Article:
I'm calling the function and then outputting the original after. This time the behavior will be different than in the first scenario with a simple primitive, the original value is 10, inside the function it's 11, but the original value after is 11. Well, if we were passing by copy, what's going on? Here is a good way to visualize it. The variables inside a complex object are references, but when you pass the complex object to a function, you're making a copy of the original object. But both the original object and the new object are pointing to the same values internally.

A good way to say it is that a reference variable points to a location in memory and when you pass a variable to the function, a new reference is always created, but the original value is still in the same place. Let's once again take this integer array named original. It has three values of 10, 20 and 30. Let's visualize these values as locations in memory. In the original array, item 1 pointed to this location in memory, when we take that array and we pass it to a function, we're making a copy of the array, but the internal references are pointing to the same place.

So our copy of the array inside the function is still pointing to those locations in memory, those values of 10, 20 and 30. So this is why it can look like complex objects are being passed by reference. The complex objects themselves are being copied, but the internal references are being retained. Finally, let's look at a scenario with strings. I've said many times that strings are complex objects, that they contain an array of char or character values. But I've also said that strings are immutable, once you create a string, you can't change its value.

It may appear that you're changing its value, but you are actually creating a new string. Let's see what happens when you pass a string as a parameter. I've created a method named changeString, which accepts a string argument. Within the function I set its value to a string of new, and output that value. When I call the code, I start off with an original string, I output its value, I call the method and I output the original value again. With strings you'll see that you're always passing by copy, and the new copy can't reference the internal characters, because strings are immutable, they can't change once they're declared.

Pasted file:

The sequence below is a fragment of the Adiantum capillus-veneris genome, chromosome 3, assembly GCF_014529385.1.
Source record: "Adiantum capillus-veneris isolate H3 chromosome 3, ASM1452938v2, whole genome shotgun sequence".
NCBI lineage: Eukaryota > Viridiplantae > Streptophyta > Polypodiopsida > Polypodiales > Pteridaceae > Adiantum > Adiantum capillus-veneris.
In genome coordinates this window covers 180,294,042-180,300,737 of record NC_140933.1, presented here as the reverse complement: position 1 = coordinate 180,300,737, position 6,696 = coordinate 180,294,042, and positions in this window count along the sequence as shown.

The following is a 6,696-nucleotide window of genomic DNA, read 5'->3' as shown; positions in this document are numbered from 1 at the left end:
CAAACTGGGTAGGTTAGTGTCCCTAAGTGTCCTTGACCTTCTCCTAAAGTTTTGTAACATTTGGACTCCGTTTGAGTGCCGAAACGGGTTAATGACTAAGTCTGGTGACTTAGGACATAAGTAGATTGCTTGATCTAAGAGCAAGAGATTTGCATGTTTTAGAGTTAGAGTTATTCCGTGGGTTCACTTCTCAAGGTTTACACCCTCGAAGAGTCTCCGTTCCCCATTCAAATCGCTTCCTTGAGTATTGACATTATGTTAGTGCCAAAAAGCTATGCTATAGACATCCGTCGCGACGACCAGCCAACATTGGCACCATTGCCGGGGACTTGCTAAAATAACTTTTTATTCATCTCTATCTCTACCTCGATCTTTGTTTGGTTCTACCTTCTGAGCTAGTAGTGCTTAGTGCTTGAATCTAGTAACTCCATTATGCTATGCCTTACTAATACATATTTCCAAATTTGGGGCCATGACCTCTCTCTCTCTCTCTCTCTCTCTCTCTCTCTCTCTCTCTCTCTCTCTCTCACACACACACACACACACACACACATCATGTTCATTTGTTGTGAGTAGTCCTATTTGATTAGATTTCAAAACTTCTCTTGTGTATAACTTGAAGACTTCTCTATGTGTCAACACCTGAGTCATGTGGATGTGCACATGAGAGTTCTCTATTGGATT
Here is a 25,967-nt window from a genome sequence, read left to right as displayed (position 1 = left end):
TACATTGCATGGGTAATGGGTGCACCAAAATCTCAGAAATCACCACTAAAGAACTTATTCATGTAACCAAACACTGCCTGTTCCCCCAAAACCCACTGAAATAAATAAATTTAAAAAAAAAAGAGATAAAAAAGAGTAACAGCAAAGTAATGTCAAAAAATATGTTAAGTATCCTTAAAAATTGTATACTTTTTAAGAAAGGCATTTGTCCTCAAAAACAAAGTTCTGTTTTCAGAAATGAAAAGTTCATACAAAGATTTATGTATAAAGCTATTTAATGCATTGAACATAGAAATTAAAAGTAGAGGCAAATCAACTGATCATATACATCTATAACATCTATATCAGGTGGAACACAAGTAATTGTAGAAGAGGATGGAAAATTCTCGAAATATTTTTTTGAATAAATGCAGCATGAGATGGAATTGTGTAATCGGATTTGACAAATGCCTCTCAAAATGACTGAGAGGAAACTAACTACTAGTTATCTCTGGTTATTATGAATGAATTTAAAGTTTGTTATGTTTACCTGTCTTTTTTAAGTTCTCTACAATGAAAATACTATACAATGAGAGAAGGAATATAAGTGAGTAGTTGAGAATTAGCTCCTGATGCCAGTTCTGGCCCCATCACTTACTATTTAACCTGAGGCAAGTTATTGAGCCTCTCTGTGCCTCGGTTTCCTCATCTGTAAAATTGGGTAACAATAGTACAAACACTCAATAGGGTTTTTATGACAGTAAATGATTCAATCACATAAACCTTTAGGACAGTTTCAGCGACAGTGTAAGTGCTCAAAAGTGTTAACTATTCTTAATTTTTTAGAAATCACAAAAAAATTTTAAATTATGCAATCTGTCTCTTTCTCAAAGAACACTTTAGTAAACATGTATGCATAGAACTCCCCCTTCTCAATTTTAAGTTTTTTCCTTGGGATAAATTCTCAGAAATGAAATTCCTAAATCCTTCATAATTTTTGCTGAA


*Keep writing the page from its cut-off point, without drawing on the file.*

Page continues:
And so you can't reach back and change that original value, the result with a string will look like a primitive. The original will say whatever it did, inside the function it will have that value, but the original value will remain untouched. As long as you remember that in Java you're always passing parameters by copy. But with complex objects other than strings, the internal references can be retained; you'll see that the behavior is completely consistent across the entire language.

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This video is part of

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Java Essential Training

71 video lessons · 68871 viewers

David Gassner
Author

 
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  1. 10m 8s
    1. Welcome
      1m 3s
    2. Is this course for you?
      5m 35s
    3. Using the exercise files
      3m 30s
  2. 31m 24s
    1. The history of Java
      5m 19s
    2. Java compilation and syntax
      8m 54s
    3. Understanding the principles of Java
      8m 28s
    4. Choosing a development environment
      8m 43s
  3. 19m 5s
    1. Installing Java on Windows
      6m 42s
    2. Installing Eclipse on Windows
      3m 19s